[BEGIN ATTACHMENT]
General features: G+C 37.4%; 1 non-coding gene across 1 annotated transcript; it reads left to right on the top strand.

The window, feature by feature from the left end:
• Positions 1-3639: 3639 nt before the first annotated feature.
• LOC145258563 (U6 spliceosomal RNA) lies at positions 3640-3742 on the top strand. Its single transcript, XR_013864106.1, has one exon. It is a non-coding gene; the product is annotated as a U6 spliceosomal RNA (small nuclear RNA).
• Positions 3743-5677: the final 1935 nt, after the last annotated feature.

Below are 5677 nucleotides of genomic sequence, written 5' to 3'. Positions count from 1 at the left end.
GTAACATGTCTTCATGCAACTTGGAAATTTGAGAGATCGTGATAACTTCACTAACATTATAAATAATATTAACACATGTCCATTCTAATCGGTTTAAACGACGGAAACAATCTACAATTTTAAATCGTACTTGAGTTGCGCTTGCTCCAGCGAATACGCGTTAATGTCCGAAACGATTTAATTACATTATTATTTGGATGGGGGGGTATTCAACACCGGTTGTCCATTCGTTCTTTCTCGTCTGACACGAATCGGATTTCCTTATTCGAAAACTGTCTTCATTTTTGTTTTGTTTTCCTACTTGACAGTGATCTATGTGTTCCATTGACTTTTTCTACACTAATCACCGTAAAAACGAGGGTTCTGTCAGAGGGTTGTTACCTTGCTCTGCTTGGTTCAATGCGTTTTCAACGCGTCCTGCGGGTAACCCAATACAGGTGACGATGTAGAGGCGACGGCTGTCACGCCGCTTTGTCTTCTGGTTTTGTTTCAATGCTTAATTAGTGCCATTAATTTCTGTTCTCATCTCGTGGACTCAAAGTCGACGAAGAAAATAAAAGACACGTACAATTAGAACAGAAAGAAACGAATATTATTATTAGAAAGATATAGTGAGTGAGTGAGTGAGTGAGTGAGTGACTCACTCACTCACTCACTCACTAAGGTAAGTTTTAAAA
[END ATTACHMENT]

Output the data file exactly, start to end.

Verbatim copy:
General features: G+C 37.4%; 1 non-coding gene across 1 annotated transcript; it reads left to right on the top strand.

The window, feature by feature from the left end:
• Positions 1-3639: 3639 nt before the first annotated feature.
• LOC145258563 (U6 spliceosomal RNA) lies at positions 3640-3742 on the top strand. Its single transcript, XR_013864106.1, has one exon. It is a non-coding gene; the product is annotated as a U6 spliceosomal RNA (small nuclear RNA).
• Positions 3743-5677: the final 1935 nt, after the last annotated feature.

Below are 5677 nucleotides of genomic sequence, written 5' to 3'. Positions count from 1 at the left end.
GTAACATGTCTTCATGCAACTTGGAAATTTGAGAGATCGTGATAACTTCACTAACATTATAAATAATATTAACACATGTCCATTCTAATCGGTTTAAACGACGGAAACAATCTACAATTTTAAATCGTACTTGAGTTGCGCTTGCTCCAGCGAATACGCGTTAATGTCCGAAACGATTTAATTACATTATTATTTGGATGGGGGGGTATTCAACACCGGTTGTCCATTCGTTCTTTCTCGTCTGACACGAATCGGATTTCCTTATTCGAAAACTGTCTTCATTTTTGTTTTGTTTTCCTACTTGACAGTGATCTATGTGTTCCATTGACTTTTTCTACACTAATCACCGTAAAAACGAGGGTTCTGTCAGAGGGTTGTTACCTTGCTCTGCTTGGTTCAATGCGTTTTCAACGCGTCCTGCGGGTAACCCAATACAGGTGACGATGTAGAGGCGACGGCTGTCACGCCGCTTTGTCTTCTGGTTTTGTTTCAATGCTTAATTAGTGCCATTAATTTCTGTTCTCATCTCGTGGACTCAAAGTCGACGAAGAAAATAAAAGACACGTACAATTAGAACAGAAAGAAACGAATATTATTATTAGAAAGATATAGTGAGTGAGTGAGTGAGTGAGTGAGTGACTCACTCACTCACTCACTCACTAAGGTAAGTTTTAAAA